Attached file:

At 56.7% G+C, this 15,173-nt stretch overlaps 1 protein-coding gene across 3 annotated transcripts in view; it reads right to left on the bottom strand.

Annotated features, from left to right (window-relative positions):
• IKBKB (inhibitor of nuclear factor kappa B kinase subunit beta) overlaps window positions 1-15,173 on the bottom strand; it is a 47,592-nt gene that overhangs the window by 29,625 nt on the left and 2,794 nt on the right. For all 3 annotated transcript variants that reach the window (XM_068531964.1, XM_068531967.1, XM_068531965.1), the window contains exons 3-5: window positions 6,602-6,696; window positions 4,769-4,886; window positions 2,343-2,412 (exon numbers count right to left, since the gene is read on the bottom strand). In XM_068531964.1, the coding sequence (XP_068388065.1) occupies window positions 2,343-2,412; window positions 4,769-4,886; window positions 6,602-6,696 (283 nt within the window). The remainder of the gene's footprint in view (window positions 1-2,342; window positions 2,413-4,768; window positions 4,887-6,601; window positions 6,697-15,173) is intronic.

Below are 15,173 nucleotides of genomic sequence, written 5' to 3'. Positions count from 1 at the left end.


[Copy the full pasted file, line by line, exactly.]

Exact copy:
At 56.7% G+C, this 15,173-nt stretch overlaps 1 protein-coding gene across 3 annotated transcripts in view; it reads right to left on the bottom strand.

Annotated features, from left to right (window-relative positions):
• IKBKB (inhibitor of nuclear factor kappa B kinase subunit beta) overlaps window positions 1-15,173 on the bottom strand; it is a 47,592-nt gene that overhangs the window by 29,625 nt on the left and 2,794 nt on the right. For all 3 annotated transcript variants that reach the window (XM_068531964.1, XM_068531967.1, XM_068531965.1), the window contains exons 3-5: window positions 6,602-6,696; window positions 4,769-4,886; window positions 2,343-2,412 (exon numbers count right to left, since the gene is read on the bottom strand). In XM_068531964.1, the coding sequence (XP_068388065.1) occupies window positions 2,343-2,412; window positions 4,769-4,886; window positions 6,602-6,696 (283 nt within the window). The remainder of the gene's footprint in view (window positions 1-2,342; window positions 2,413-4,768; window positions 4,887-6,601; window positions 6,697-15,173) is intronic.

Below are 15,173 nucleotides of genomic sequence, written 5' to 3'. Positions count from 1 at the left end.